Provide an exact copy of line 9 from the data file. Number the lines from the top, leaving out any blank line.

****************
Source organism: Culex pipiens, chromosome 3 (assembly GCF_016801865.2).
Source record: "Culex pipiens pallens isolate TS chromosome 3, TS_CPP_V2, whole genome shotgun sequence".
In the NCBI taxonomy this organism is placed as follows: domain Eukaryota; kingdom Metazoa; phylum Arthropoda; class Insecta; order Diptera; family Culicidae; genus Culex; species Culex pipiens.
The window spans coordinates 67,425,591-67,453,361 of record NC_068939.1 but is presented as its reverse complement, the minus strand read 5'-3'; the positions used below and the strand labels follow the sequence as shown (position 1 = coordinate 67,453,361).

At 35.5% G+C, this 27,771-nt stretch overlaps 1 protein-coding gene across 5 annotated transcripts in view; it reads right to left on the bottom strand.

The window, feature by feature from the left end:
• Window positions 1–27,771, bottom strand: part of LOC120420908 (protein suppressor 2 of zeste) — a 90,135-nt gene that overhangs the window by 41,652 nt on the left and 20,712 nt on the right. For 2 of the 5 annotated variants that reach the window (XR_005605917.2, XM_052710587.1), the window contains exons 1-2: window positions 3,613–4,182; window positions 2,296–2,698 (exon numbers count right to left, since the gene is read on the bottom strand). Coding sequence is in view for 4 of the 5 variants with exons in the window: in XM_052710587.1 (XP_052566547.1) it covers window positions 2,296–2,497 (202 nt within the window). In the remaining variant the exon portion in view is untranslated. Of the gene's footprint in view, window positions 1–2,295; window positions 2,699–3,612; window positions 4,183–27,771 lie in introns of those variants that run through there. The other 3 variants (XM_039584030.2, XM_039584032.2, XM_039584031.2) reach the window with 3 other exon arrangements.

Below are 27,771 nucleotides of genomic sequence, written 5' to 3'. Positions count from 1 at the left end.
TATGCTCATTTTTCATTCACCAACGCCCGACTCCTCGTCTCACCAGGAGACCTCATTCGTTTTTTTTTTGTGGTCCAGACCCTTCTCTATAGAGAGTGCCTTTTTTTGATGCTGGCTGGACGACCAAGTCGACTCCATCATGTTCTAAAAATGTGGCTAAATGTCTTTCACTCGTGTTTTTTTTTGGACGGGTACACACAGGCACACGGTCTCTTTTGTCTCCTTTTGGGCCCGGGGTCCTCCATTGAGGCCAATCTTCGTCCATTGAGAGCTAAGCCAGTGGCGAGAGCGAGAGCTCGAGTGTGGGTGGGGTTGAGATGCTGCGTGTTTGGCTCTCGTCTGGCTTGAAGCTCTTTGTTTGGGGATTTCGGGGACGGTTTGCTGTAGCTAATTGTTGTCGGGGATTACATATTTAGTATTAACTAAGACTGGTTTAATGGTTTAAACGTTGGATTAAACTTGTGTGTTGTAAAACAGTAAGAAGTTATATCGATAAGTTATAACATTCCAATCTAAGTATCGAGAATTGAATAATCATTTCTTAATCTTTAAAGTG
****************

TATGCTCATTTTTCATTCACCAACGCCCGACTCCTCGTCTCACCAGGAGACCTCATTCGTTTTTTTTTTGTGGTCCAGACCCTTCTCTATAGAGAGTGCCTTTTTTTGATGCTGGCTGGACGACCAAGTCGACTCCATCATGTTCTAAAAATGTGGCTAAATGTCTTTCACTCGTGTTTTTTTTTGGACGGGTACACACAGGCACACGGTCTCTTTTGTCTCCTTTTGGGCCCGGGGTCCTCCATTGAGGCCAATCTTCGTCCATTGAGAGCTAAGCCAGTGGCGAGAGCGAGAGCTCGAGTGTGGGTGGGGTTGAGATGCTGCGTGTTTGGCTCTCGTCTGGCTTGAAGCTCTTTGTTTGGGGATTTCGGGGACGGTTTGCTGTAGCTAATTGTTGTCGGGGATTACATATTTAGTATTAACTAAGACTGGTTTAATGGTTTAAACGTTGGATTAAACTTGTGTGTTGTAAAACAGTAAGAAGTTATATCGATAAGTTATAACATTCCAATCTAAGTATCGAGAATTGAATAATCATTTCTTAATCTTTAAAGTG